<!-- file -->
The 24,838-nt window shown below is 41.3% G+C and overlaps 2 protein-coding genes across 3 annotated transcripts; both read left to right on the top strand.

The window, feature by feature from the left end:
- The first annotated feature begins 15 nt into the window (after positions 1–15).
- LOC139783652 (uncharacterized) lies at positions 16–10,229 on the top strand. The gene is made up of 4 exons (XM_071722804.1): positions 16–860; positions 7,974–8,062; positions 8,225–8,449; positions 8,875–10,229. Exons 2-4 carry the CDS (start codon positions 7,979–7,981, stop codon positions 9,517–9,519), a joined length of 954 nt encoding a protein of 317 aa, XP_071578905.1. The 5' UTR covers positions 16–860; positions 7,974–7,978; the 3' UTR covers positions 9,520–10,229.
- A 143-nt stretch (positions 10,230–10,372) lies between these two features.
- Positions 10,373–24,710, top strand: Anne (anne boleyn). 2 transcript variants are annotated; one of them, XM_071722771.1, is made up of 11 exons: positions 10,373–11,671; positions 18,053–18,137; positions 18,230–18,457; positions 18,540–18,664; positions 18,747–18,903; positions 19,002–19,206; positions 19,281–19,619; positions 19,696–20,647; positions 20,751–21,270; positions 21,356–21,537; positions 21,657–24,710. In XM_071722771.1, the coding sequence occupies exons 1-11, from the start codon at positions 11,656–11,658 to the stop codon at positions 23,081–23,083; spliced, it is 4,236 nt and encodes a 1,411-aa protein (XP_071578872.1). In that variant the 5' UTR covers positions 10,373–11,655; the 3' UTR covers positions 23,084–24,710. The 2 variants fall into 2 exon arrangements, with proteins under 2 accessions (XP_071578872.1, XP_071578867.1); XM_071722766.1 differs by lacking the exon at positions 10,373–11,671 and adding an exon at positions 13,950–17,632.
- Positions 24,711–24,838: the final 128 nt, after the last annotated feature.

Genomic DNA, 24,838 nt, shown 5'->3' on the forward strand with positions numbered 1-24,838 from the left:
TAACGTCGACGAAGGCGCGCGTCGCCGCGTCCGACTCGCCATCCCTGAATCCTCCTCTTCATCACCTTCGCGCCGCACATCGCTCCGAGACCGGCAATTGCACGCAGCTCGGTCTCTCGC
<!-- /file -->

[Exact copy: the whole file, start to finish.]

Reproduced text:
The 24,838-nt window shown below is 41.3% G+C and overlaps 2 protein-coding genes across 3 annotated transcripts; both read left to right on the top strand.

The window, feature by feature from the left end:
- The first annotated feature begins 15 nt into the window (after positions 1–15).
- LOC139783652 (uncharacterized) lies at positions 16–10,229 on the top strand. The gene is made up of 4 exons (XM_071722804.1): positions 16–860; positions 7,974–8,062; positions 8,225–8,449; positions 8,875–10,229. Exons 2-4 carry the CDS (start codon positions 7,979–7,981, stop codon positions 9,517–9,519), a joined length of 954 nt encoding a protein of 317 aa, XP_071578905.1. The 5' UTR covers positions 16–860; positions 7,974–7,978; the 3' UTR covers positions 9,520–10,229.
- A 143-nt stretch (positions 10,230–10,372) lies between these two features.
- Positions 10,373–24,710, top strand: Anne (anne boleyn). 2 transcript variants are annotated; one of them, XM_071722771.1, is made up of 11 exons: positions 10,373–11,671; positions 18,053–18,137; positions 18,230–18,457; positions 18,540–18,664; positions 18,747–18,903; positions 19,002–19,206; positions 19,281–19,619; positions 19,696–20,647; positions 20,751–21,270; positions 21,356–21,537; positions 21,657–24,710. In XM_071722771.1, the coding sequence occupies exons 1-11, from the start codon at positions 11,656–11,658 to the stop codon at positions 23,081–23,083; spliced, it is 4,236 nt and encodes a 1,411-aa protein (XP_071578872.1). In that variant the 5' UTR covers positions 10,373–11,655; the 3' UTR covers positions 23,084–24,710. The 2 variants fall into 2 exon arrangements, with proteins under 2 accessions (XP_071578872.1, XP_071578867.1); XM_071722766.1 differs by lacking the exon at positions 10,373–11,671 and adding an exon at positions 13,950–17,632.
- Positions 24,711–24,838: the final 128 nt, after the last annotated feature.

Genomic DNA, 24,838 nt, shown 5'->3' on the forward strand with positions numbered 1-24,838 from the left:
TAACGTCGACGAAGGCGCGCGTCGCCGCGTCCGACTCGCCATCCCTGAATCCTCCTCTTCATCACCTTCGCGCCGCACATCGCTCCGAGACCGGCAATTGCACGCAGCTCGGTCTCTCGC